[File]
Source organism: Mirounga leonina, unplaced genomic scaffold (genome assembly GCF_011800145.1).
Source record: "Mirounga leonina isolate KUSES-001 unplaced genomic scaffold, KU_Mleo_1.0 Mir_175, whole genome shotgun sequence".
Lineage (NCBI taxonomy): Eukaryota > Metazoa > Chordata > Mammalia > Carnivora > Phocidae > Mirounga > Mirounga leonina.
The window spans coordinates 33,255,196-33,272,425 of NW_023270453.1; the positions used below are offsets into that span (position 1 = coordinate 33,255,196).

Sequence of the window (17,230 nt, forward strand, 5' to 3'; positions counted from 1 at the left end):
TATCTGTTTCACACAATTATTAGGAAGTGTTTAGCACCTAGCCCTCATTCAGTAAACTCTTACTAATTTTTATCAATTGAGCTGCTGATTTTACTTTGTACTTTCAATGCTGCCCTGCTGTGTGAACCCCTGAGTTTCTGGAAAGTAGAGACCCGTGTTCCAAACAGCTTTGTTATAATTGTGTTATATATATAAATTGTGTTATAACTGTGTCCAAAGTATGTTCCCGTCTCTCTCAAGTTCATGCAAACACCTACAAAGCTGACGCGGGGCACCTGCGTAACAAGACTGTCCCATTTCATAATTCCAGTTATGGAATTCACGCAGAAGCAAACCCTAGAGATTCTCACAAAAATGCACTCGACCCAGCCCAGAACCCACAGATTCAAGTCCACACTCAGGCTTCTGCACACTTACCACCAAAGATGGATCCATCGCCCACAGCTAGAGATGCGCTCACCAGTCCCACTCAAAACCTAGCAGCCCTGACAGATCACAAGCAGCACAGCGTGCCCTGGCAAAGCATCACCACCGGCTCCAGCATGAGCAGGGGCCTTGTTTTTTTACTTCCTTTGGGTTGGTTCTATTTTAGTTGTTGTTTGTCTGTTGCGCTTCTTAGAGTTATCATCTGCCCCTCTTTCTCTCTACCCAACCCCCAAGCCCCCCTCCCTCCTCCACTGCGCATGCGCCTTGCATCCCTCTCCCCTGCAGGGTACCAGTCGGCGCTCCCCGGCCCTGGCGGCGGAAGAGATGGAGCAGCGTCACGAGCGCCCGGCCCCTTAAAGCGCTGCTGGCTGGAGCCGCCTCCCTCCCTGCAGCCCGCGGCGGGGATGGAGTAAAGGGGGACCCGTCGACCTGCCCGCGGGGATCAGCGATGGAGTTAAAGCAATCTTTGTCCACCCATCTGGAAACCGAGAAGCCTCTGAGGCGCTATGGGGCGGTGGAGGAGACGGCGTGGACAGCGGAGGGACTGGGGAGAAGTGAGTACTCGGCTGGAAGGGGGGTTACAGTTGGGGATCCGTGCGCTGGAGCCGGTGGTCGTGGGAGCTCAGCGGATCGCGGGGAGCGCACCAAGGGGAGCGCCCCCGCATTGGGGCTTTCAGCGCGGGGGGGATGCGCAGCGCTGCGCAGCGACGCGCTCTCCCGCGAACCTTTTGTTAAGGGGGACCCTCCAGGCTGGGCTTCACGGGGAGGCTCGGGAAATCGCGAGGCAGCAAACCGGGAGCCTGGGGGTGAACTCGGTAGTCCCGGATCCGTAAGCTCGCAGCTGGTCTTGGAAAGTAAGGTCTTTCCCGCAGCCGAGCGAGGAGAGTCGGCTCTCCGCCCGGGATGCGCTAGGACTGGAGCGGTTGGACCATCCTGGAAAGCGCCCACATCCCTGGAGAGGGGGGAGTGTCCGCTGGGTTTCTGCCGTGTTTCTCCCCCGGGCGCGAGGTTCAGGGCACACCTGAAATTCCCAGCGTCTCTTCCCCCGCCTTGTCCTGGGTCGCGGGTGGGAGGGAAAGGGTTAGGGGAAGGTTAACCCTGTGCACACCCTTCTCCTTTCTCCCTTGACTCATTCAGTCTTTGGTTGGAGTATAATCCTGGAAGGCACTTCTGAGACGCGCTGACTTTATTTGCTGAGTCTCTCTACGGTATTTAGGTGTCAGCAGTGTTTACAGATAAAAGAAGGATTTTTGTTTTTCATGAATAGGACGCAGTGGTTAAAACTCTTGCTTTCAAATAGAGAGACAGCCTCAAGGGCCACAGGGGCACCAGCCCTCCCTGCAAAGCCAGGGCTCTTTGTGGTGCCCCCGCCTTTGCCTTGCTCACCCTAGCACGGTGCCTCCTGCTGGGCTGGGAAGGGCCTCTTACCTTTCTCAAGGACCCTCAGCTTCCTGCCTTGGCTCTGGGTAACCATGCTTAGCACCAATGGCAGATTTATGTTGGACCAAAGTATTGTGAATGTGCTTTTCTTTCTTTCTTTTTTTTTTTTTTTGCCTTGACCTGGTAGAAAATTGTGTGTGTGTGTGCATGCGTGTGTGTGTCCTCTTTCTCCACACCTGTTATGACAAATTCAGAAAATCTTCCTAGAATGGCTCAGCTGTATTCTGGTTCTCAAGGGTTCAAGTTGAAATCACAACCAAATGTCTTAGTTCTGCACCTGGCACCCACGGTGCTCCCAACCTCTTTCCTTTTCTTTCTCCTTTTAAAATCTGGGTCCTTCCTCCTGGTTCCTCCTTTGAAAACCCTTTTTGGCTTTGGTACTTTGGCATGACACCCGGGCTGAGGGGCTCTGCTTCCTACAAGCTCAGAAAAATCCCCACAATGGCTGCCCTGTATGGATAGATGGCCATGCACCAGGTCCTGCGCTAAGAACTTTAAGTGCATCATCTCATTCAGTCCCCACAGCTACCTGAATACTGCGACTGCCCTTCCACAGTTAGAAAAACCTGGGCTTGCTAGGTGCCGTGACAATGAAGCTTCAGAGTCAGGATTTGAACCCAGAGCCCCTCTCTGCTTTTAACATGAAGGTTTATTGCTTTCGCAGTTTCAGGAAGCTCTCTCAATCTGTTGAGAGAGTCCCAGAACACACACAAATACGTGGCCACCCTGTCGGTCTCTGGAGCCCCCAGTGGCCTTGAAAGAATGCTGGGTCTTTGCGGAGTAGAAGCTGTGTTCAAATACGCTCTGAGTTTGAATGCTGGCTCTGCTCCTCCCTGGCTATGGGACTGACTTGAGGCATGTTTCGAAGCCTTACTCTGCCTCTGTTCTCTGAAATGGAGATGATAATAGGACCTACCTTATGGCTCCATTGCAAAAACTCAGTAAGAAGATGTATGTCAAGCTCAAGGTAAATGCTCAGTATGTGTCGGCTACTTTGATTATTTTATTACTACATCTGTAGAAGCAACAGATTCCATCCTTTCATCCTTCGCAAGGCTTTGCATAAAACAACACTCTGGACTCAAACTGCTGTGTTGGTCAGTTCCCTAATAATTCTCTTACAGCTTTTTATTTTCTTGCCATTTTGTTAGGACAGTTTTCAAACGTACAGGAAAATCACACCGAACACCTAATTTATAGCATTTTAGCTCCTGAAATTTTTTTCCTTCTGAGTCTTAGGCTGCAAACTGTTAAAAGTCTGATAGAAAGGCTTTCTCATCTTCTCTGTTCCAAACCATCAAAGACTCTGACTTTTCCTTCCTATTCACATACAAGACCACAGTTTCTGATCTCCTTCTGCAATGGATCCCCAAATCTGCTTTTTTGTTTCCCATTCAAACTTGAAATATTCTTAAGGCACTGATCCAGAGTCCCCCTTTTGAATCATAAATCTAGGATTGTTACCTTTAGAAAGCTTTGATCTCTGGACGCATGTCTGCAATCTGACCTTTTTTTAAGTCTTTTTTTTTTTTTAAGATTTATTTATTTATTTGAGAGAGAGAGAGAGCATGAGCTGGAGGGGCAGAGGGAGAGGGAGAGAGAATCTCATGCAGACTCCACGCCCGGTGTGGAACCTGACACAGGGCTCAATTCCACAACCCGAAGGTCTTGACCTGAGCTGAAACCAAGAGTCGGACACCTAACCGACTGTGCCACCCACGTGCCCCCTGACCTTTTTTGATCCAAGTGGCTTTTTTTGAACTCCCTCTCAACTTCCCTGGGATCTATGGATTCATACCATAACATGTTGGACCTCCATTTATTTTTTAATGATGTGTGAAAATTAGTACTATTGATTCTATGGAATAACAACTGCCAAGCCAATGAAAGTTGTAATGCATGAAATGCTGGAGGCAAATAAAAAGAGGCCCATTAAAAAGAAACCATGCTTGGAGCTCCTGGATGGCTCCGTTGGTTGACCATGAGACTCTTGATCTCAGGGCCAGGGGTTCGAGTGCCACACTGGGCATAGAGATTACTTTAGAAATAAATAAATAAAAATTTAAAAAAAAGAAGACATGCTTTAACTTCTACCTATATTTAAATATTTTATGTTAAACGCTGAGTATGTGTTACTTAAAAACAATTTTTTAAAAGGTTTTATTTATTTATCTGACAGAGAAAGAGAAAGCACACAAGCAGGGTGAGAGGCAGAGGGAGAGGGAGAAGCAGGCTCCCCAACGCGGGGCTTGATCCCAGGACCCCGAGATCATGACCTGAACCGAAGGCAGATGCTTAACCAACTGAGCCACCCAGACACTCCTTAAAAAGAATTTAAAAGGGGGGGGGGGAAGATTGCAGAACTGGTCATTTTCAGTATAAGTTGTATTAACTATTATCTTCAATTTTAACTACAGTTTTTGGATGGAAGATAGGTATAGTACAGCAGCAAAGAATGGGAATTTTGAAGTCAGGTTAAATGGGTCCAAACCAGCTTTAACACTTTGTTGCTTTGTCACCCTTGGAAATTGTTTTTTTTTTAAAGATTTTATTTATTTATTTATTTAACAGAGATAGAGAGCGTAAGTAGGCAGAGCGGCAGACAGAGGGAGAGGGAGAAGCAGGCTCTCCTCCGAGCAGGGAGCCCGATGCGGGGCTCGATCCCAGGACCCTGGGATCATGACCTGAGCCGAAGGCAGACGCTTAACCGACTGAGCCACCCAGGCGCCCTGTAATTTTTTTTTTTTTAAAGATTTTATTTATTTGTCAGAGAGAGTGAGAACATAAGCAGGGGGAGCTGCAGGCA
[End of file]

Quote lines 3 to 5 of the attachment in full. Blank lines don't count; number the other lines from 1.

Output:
Lineage (NCBI taxonomy): Eukaryota > Metazoa > Chordata > Mammalia > Carnivora > Phocidae > Mirounga > Mirounga leonina.
The window spans coordinates 33,255,196-33,272,425 of NW_023270453.1; the positions used below are offsets into that span (position 1 = coordinate 33,255,196).

Sequence of the window (17,230 nt, forward strand, 5' to 3'; positions counted from 1 at the left end):